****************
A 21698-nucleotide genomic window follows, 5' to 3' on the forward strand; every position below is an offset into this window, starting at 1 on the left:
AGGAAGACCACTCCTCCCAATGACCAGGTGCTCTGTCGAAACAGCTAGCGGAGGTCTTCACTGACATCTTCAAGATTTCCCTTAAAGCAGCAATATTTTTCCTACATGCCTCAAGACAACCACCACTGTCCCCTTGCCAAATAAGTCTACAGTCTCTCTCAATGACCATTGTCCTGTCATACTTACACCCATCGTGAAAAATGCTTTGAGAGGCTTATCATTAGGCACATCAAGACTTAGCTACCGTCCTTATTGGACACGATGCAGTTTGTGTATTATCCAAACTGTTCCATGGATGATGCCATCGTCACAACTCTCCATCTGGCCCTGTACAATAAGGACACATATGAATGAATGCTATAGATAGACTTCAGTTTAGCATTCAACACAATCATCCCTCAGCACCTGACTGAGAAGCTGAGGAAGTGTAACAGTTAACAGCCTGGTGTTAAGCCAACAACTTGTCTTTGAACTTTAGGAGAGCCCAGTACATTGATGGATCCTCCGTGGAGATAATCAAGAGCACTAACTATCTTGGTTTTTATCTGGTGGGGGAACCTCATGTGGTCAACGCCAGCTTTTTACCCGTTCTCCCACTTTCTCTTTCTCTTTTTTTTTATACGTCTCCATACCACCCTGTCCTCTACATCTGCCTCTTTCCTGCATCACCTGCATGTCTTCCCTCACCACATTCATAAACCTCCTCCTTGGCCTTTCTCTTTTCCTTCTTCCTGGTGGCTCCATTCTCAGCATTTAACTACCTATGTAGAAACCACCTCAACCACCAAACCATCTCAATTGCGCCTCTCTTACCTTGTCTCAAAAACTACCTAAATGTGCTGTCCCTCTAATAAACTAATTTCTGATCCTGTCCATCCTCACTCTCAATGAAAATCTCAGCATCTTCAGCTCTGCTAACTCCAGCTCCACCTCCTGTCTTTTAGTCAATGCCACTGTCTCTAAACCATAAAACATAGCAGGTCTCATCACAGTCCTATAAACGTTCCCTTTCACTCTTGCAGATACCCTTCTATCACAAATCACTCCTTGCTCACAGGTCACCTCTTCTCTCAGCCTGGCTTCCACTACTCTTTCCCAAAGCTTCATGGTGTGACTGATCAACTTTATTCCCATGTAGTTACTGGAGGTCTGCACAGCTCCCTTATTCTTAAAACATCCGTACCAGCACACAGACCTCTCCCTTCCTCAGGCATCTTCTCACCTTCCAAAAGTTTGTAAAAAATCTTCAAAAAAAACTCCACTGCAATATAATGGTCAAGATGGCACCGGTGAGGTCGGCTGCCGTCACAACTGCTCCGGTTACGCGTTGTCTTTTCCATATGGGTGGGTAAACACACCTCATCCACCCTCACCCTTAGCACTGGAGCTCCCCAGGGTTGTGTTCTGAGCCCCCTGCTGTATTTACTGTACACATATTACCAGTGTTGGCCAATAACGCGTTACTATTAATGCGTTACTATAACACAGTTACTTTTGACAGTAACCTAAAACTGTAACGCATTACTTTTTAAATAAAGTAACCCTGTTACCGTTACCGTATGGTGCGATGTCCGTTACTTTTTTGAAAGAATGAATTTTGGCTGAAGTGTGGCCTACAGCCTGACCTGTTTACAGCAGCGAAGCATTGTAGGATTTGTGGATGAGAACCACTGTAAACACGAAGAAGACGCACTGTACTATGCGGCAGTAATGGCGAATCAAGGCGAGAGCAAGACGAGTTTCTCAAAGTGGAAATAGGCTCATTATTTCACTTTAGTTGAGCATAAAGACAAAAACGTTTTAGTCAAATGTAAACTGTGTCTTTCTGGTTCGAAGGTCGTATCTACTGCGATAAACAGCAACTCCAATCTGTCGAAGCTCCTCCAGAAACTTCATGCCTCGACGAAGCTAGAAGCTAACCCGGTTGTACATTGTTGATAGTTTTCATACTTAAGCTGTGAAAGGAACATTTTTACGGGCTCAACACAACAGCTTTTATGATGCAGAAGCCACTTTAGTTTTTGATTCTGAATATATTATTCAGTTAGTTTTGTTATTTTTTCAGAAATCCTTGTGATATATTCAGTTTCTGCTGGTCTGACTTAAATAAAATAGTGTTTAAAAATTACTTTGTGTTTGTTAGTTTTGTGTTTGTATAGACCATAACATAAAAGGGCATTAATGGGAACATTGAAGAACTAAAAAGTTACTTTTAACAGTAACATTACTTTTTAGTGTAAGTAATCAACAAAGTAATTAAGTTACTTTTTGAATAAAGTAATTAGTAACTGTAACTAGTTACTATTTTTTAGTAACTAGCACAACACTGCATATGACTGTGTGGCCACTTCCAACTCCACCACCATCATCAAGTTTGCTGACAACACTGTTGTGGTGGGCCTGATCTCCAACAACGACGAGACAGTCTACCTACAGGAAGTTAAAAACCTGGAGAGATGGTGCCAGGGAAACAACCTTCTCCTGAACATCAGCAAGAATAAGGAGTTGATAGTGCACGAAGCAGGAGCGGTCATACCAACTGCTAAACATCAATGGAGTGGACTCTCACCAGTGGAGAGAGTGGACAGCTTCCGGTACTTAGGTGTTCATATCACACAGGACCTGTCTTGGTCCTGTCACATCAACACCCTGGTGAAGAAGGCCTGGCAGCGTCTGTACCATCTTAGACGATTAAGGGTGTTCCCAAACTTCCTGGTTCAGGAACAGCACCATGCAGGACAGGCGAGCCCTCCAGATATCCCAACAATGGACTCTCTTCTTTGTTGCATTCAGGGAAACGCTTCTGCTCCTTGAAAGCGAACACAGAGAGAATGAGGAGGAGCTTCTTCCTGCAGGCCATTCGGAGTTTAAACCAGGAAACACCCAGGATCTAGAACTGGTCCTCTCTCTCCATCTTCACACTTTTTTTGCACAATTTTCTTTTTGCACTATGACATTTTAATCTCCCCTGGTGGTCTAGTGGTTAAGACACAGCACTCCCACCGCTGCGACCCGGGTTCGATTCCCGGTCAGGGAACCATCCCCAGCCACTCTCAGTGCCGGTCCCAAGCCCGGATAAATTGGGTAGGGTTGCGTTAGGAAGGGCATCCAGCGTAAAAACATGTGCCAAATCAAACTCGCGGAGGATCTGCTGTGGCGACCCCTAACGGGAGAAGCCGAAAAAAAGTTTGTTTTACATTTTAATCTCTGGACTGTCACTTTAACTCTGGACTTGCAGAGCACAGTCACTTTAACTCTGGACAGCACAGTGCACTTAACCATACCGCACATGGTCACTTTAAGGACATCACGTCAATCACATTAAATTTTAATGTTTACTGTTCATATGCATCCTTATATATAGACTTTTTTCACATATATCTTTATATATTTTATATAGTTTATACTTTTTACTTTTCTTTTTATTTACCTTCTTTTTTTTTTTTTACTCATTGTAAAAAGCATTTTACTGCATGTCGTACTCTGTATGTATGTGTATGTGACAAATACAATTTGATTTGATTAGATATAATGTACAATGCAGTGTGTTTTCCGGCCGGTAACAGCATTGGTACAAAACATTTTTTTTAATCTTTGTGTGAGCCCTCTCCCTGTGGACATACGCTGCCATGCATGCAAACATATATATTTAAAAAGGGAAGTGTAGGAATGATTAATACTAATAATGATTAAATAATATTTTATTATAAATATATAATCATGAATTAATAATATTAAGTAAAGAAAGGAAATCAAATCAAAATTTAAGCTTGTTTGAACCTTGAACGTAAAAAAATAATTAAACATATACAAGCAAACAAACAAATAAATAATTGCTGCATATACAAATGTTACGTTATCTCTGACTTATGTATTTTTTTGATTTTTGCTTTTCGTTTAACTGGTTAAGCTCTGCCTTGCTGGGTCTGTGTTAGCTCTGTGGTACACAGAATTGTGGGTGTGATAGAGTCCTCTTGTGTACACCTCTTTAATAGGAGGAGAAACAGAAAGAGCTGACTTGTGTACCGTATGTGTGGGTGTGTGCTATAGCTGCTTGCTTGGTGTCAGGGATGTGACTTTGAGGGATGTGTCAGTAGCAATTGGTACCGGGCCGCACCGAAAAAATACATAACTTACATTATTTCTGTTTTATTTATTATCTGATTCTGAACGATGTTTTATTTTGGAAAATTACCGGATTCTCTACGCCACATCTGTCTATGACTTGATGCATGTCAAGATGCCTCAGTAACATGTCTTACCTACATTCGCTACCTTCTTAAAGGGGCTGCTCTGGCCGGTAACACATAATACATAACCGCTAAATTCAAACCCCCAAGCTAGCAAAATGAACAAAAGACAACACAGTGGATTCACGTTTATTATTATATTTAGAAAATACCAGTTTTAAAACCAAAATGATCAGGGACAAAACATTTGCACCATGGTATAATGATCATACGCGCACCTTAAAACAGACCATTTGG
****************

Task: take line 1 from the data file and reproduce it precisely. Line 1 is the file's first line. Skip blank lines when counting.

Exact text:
A 21698-nucleotide genomic window follows, 5' to 3' on the forward strand; every position below is an offset into this window, starting at 1 on the left: